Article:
Value Added: Entrepreneur Devotes His Energy to Making Conservation Profitable
When it comes to energy and the environment, I am inconsistent to say the least. I take Metro, I own a gas-sipping Honda Civic, yet I invest in utilities and oil companies because I think energy demand will continue to grow. I wrestle with neighbors to protect the town tree canopy while wondering about the science behind global warming.
When I asked entrepreneur Daniel Yates, founder of a Rosslyn-based startup called Positive Energy, if he believed humans were responsible for global warming, he did not qualify his answer.
He does, and his conviction powers the vision behind his business.
The 31-year-old Harvard University computer science graduate commands a staff of 45 who beaver away in a 5,600-square-foot, bare bones office trying to build Positive Energy into an energy-savings juggernaut.
For its electricity and gas company clients, Positive Energy crunches data on energy usage to create customized monthly energy reports and Web sites that inform and instruct homeowners on how to save money.
"We are hired by utilities to help individual customers figure out how to cut back on usage and, presumably, costs," Yates said.
Yates showed me a one-page energy report for a homeowner in Palm Desert, Calif., covering the two-month period from Feb. 3 to April 2. "You used 72 percent more than your efficient neighbors," the report said. In a 12-month comparison with 100 neighbors of similar-sized homes, "you used 125 percent more natural gas than your efficient neighbors. This costs you about $381 extra per year."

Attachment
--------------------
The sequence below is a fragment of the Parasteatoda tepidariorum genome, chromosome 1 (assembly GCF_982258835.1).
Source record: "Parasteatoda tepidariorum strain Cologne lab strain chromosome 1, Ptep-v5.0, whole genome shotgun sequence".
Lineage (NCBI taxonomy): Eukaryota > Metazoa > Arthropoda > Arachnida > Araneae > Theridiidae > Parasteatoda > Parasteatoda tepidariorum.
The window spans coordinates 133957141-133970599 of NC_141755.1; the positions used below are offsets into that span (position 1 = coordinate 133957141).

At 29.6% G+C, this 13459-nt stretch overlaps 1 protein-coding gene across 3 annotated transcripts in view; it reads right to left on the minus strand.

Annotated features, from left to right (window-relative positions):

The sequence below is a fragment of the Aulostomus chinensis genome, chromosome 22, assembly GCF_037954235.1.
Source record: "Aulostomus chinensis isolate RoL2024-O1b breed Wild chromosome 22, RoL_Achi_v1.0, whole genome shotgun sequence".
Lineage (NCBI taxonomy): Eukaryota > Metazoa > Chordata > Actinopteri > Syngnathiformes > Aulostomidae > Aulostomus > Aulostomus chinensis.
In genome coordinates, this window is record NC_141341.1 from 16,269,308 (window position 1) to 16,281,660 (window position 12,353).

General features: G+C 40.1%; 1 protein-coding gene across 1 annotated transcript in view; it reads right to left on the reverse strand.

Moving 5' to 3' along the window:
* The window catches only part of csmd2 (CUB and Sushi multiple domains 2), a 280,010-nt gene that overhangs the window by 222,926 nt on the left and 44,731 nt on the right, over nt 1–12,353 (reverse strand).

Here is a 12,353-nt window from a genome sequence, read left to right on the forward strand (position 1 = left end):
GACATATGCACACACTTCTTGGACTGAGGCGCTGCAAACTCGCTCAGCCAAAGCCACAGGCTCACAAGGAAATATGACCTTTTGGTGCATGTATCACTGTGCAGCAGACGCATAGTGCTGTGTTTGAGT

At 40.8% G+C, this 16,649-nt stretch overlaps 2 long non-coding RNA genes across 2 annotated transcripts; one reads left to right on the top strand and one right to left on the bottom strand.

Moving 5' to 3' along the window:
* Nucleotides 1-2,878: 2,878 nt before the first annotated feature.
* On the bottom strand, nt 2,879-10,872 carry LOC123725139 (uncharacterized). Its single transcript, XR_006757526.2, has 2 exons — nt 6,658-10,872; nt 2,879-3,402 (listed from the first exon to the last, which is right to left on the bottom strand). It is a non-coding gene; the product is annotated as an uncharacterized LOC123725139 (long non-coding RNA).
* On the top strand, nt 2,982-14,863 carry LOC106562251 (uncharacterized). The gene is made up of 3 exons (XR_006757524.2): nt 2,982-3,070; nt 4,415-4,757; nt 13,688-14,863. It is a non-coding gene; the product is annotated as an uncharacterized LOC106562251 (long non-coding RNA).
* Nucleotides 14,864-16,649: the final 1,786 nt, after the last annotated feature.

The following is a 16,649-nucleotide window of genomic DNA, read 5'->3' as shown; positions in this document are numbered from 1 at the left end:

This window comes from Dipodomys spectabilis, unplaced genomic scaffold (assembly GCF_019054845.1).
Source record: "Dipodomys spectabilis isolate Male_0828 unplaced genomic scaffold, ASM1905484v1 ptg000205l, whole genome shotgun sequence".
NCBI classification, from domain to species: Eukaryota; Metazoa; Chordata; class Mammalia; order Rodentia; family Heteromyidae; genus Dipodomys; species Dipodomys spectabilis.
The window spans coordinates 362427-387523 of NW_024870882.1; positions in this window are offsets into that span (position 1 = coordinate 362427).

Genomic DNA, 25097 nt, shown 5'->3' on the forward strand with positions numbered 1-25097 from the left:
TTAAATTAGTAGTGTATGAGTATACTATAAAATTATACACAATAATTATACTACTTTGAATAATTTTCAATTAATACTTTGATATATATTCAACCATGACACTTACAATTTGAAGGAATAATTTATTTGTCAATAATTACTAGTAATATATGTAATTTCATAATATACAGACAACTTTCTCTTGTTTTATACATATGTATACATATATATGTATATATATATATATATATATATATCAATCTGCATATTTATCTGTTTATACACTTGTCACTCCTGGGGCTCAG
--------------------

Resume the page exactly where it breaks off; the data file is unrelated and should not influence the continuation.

The back page of the report suggests conservation tips: reducing the temperature of a pool or spa could save up to $1,200 a year; installing efficient showerheads could save $40 a year; and installing a new pool heater could save $1,600 a year.
With the Obama administration touting green energy as having the potential to create an industry that will employ millions and create new wealth, Yates figures he can do some good for the environment -- and make a ton of money while doing it.
Positive Energy doesn't make money yet, but he hopes it will.
"I am going to grow this company," he said.
Yates already is wealthy. He and a couple of buddies started an educational testing software company called Edusoft, which they sold five years ago to Houghton Mifflin for about $40 million. At age 26, Yates took home somewhere between $5 million and $10 million.